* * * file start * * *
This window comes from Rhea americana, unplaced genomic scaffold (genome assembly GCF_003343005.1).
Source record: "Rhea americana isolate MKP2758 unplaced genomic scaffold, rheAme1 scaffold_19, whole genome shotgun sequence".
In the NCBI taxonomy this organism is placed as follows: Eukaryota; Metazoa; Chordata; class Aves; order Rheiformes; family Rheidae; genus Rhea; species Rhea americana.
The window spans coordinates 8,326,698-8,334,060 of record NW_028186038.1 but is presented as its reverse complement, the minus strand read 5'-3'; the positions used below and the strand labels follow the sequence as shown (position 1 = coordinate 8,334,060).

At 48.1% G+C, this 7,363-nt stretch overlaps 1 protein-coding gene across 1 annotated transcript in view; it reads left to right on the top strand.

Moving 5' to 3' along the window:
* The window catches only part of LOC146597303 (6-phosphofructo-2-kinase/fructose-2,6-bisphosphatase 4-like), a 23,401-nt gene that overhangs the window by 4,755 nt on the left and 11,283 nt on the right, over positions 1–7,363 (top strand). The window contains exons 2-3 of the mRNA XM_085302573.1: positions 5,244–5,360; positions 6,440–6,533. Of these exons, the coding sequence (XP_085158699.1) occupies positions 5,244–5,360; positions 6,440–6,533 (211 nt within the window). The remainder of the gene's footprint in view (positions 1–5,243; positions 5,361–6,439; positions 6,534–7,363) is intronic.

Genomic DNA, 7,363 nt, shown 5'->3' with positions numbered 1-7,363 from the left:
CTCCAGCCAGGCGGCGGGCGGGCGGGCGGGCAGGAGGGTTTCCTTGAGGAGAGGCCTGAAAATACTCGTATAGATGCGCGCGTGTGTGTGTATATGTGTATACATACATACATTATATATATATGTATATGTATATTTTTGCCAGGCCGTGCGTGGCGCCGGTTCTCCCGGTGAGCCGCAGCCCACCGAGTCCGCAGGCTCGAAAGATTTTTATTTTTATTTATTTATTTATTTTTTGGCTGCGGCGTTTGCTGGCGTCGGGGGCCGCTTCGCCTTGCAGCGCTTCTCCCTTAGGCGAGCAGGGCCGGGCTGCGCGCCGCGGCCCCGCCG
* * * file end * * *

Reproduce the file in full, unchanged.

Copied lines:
This window comes from Rhea americana, unplaced genomic scaffold (genome assembly GCF_003343005.1).
Source record: "Rhea americana isolate MKP2758 unplaced genomic scaffold, rheAme1 scaffold_19, whole genome shotgun sequence".
In the NCBI taxonomy this organism is placed as follows: Eukaryota; Metazoa; Chordata; class Aves; order Rheiformes; family Rheidae; genus Rhea; species Rhea americana.
The window spans coordinates 8,326,698-8,334,060 of record NW_028186038.1 but is presented as its reverse complement, the minus strand read 5'-3'; the positions used below and the strand labels follow the sequence as shown (position 1 = coordinate 8,334,060).

At 48.1% G+C, this 7,363-nt stretch overlaps 1 protein-coding gene across 1 annotated transcript in view; it reads left to right on the top strand.

Moving 5' to 3' along the window:
* The window catches only part of LOC146597303 (6-phosphofructo-2-kinase/fructose-2,6-bisphosphatase 4-like), a 23,401-nt gene that overhangs the window by 4,755 nt on the left and 11,283 nt on the right, over positions 1–7,363 (top strand). The window contains exons 2-3 of the mRNA XM_085302573.1: positions 5,244–5,360; positions 6,440–6,533. Of these exons, the coding sequence (XP_085158699.1) occupies positions 5,244–5,360; positions 6,440–6,533 (211 nt within the window). The remainder of the gene's footprint in view (positions 1–5,243; positions 5,361–6,439; positions 6,534–7,363) is intronic.

Genomic DNA, 7,363 nt, shown 5'->3' with positions numbered 1-7,363 from the left:
CTCCAGCCAGGCGGCGGGCGGGCGGGCGGGCAGGAGGGTTTCCTTGAGGAGAGGCCTGAAAATACTCGTATAGATGCGCGCGTGTGTGTGTATATGTGTATACATACATACATTATATATATATGTATATGTATATTTTTGCCAGGCCGTGCGTGGCGCCGGTTCTCCCGGTGAGCCGCAGCCCACCGAGTCCGCAGGCTCGAAAGATTTTTATTTTTATTTATTTATTTATTTTTTGGCTGCGGCGTTTGCTGGCGTCGGGGGCCGCTTCGCCTTGCAGCGCTTCTCCCTTAGGCGAGCAGGGCCGGGCTGCGCGCCGCGGCCCCGCCG